Boston Mayor Michelle Wu has shown she’s great at winning elections, but her track record on delivering results is much more mixed.
All four of Wu’s endorsed candidates won their City Council races last week, but then this week Wu dropped a bomb by admitting she’s abandoning her promise to join a program to ban developers from including fossil fuels in new buildings.
Wu’s decision to not participate in a state pilot program to rid buildings of fossil fuels – one of the cornerstones of her “Green New Deal” plan – drew criticism from environmental activists.
The Democratic mayor put out word of the fossil fuel ban retreat in an interview with the Boston Globe to try to soften the blow, saying it “breaks my heart” to do it. She blamed the retreat on the state, saying she got “clear indications that Boston would not be chosen” for the pilot program.
But some climate advocates blamed the real estate industry for pressuring the city to drop out of the program.
Wu had said in July that the city had the “willpower” to pursue the pilot program, and gave no indication that the program was actually in trouble.
The interview where Wu admitted the city was dropping out of the pilot program was actually last week but it’s unclear whether it was embargoed or held for other reasons.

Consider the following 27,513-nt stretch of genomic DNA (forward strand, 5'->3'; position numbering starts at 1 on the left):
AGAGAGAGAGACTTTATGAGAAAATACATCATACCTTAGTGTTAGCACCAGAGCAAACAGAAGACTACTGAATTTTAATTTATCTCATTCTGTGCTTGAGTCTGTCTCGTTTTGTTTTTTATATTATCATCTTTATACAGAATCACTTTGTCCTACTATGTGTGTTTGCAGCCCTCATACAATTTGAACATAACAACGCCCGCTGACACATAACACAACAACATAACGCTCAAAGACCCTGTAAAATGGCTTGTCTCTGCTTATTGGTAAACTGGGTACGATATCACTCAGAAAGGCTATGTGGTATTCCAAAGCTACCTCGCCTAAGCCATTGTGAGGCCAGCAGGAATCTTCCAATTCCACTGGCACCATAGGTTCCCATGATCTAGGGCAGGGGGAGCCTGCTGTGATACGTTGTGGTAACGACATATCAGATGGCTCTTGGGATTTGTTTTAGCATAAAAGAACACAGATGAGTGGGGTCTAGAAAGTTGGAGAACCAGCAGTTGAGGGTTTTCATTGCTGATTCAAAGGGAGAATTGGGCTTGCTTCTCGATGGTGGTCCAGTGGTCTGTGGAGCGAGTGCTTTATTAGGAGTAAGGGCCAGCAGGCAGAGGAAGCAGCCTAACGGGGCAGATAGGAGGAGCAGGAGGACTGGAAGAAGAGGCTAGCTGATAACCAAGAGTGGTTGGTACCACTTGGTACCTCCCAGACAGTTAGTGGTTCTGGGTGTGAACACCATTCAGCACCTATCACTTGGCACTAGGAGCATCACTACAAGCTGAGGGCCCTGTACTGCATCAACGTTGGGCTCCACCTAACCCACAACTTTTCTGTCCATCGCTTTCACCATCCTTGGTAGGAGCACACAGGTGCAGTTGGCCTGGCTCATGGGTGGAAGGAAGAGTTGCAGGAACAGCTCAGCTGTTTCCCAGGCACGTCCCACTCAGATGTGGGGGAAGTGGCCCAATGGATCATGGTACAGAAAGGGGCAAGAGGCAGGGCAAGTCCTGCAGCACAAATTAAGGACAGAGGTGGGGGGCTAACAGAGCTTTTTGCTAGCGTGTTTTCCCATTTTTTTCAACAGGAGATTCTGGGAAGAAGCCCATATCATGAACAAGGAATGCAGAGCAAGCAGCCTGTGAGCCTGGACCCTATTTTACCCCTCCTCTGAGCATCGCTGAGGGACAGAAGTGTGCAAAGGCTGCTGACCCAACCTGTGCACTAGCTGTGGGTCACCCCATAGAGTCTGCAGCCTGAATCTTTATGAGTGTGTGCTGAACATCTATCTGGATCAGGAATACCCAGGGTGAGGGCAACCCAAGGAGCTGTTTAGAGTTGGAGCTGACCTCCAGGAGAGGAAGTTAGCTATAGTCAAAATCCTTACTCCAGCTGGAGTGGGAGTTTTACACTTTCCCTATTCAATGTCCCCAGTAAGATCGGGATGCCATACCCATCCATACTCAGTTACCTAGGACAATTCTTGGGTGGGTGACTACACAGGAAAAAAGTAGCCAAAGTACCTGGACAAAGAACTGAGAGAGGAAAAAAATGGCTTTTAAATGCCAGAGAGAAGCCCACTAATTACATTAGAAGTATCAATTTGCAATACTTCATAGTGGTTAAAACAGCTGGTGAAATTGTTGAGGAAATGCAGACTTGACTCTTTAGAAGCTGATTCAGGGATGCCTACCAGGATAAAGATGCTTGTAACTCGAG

Wu also suffered a policy defeat last week when rent control advocates dropped a bid to put the issue to voters in a referendum. The mayor is pushing for a version of rent control in Boston, but now will need legislative leaders to pass a bill to get that done.
Rent control advocates acknowledged they could not get the signatures necessary to get it on the ballot, an indication that it lacks grass roots support.
And Wu’s ordinance to clean up the drug-ravaged Mass and Cass zone – which she got the City Council to pass – is also drawing mixed reaction.
When Boston Medical Center’s top executive reported that many Mass and Cass inhabitants kicked out of their encampments were now overcrowding the hospital’s emergency room – causing the hospital to hire extra security – Wu directly contradicted the executive.
“What I’m hearing is that it’s not any different than the situation has been in the past,” Wu told reporters Thursday. “There’s not been a spike or a change in that situation.” The hospital did not respond to Wu’s statement.
Wu’s attempt to deflect any criticism of her Mass and Cass plan is typical of the mayor, who often tries to downplay any disputes of her policies and silence her critics.